Don't be shy; go for head-to-toe elegance if you like this look, just take care with your accessories to make sure you stay looking current. If you like something a little more dramatic and creative, mix them with other fabrics such as leather or a bit of shimmer.

You also need to think about the weight of the fabric and how it works with your shape (can you wear a stiff fabric or should you find a softer material?) The popular pieces are usually those that are most versatile, but think beyond safe colours like grey or brown. Red tartan is often a winner in winter as it provides colour ?oomph'.
I personally love, love Twee particulalry as a business suit.  But I also love it in bright colours such as purples, mulberry, pinks, emeralds and reds.  
My Prediction:  Tartan it is but don't just think traditional tartan as in the M&S pic below.  Think pink, grey, navy and mulberry tartan mixes;  think ochre, teal and olives too.  Tartan will be HUGE next Autumn.
tweed


Which colours for your colouring?

LIGHT: 
You will enjoy wearing elegant light grey tweed but mix it with petrol or violet shades to bring in colour.

DEEP:
Pine, navy and black tartan will make a great investment coat for you.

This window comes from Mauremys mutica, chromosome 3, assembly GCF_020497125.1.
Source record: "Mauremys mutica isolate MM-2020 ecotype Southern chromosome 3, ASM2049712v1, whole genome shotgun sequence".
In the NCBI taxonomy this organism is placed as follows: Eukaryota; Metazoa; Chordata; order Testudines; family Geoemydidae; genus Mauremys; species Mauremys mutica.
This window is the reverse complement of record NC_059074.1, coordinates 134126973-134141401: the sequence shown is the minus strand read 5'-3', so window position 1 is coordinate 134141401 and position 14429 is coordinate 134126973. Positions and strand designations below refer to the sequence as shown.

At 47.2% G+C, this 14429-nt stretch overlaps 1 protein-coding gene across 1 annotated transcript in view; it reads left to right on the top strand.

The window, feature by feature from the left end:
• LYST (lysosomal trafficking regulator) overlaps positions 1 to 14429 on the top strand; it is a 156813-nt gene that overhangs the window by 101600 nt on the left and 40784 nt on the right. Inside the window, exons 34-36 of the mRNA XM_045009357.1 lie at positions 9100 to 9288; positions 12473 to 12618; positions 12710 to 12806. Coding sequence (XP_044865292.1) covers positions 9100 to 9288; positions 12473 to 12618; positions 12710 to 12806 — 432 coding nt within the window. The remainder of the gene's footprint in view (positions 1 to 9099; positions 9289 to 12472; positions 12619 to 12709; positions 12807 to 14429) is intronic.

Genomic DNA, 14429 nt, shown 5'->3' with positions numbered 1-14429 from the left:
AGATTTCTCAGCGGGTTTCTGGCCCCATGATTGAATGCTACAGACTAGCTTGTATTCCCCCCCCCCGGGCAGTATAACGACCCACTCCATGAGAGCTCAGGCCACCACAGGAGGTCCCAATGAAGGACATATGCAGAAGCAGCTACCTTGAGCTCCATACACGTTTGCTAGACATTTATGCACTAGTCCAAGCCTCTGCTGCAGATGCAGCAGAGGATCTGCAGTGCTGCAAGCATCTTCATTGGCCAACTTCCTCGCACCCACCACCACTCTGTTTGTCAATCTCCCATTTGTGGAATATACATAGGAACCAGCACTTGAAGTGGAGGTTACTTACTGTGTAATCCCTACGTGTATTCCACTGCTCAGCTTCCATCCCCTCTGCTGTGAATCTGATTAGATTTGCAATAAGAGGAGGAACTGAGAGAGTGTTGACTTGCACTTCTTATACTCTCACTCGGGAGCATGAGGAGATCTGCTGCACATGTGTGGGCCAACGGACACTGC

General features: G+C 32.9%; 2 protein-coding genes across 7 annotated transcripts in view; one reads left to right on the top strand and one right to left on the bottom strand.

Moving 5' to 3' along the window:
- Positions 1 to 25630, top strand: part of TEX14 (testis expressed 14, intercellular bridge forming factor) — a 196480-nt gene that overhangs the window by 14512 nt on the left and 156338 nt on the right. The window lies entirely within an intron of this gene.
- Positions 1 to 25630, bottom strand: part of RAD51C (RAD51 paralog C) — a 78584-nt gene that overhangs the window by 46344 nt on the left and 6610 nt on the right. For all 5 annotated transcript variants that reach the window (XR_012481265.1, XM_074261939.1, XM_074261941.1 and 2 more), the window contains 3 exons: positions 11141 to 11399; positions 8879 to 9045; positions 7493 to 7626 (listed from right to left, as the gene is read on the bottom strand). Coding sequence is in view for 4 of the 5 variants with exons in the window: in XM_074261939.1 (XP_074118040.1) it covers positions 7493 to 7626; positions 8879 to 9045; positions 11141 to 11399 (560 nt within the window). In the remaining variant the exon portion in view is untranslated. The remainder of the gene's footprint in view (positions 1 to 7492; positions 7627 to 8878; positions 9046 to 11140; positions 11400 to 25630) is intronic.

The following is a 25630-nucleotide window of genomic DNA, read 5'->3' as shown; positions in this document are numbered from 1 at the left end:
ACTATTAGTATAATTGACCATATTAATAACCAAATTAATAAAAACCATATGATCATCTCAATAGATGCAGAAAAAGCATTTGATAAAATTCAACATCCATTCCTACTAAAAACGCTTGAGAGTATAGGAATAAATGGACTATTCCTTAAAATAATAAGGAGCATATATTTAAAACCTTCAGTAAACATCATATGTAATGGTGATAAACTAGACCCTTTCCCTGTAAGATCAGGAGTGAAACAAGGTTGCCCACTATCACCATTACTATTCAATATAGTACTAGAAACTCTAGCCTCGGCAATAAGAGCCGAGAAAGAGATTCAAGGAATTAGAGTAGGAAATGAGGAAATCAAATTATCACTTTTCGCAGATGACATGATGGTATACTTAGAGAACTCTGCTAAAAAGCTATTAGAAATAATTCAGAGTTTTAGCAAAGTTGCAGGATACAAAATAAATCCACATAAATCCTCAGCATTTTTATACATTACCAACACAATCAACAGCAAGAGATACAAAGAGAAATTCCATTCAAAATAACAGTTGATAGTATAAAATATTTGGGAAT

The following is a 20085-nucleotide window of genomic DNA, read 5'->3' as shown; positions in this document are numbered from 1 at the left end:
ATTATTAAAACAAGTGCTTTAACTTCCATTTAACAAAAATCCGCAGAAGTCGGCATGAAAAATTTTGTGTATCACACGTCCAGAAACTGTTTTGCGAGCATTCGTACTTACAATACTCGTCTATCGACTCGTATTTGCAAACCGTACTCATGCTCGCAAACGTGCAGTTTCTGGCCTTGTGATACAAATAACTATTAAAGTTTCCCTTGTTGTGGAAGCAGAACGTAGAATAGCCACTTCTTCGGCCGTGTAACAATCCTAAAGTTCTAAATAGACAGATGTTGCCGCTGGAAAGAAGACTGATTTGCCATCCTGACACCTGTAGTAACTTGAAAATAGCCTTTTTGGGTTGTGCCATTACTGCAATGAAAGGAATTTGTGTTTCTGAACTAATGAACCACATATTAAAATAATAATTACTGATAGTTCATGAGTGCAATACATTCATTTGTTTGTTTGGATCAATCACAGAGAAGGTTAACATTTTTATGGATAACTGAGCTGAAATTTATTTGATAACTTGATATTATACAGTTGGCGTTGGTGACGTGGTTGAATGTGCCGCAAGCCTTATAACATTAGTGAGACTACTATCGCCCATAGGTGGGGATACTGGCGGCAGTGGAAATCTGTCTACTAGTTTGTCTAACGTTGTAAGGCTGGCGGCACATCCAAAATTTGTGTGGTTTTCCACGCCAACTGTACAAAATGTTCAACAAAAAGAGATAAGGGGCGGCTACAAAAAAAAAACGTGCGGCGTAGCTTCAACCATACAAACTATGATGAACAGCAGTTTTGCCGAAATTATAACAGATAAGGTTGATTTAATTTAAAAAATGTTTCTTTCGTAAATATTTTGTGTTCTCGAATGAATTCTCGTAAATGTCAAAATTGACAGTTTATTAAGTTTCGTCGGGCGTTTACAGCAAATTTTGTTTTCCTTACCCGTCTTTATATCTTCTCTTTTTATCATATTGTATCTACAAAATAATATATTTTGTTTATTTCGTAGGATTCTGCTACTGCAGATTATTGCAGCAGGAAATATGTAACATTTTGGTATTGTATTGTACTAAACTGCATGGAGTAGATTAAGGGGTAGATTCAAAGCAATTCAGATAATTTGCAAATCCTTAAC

WARM: 
Brown tweeds come alive against your colouring. mix with vibrant amber or teal.

COOL:
Find a staple in purple tweed; it will go with everything.

CLEAR: - this is me 
You can wear bold shades so enjoy bright red or green in tartan.

SOFT: 
Invest in a tweed skirt, jacket or suit in light periwinkle/violet.

Christmas Party.  Lace Is Back - Has It Ever Gone Away?

The lace dress hasn't gone away for Christmas this year- it's a Style Trend rather than a fashion piece and we should all have at least one in our wardrobe. 
My Prediction:  It will be around for some time and at least one more season before I predict it gives way to chiffon, organza and transparent layering in dresses.  
Lace always looks feminine and this season there are more alluring designs than ever in a broad range of cuts and colours. Whether you choose a striking red or black dress for evening wear or a vibrant blue or delicate lavender that you can wear to lunch with the girls, you can buy now and wear it through to next Spring.  Personally I love it and would buy it by the bucket load if my budget could accommodate it.  Personally I prefer the more vintage looking pieces such as the Phase Eight below but each to their own and if you have the figure for it you can also find it in figure hugging dresses.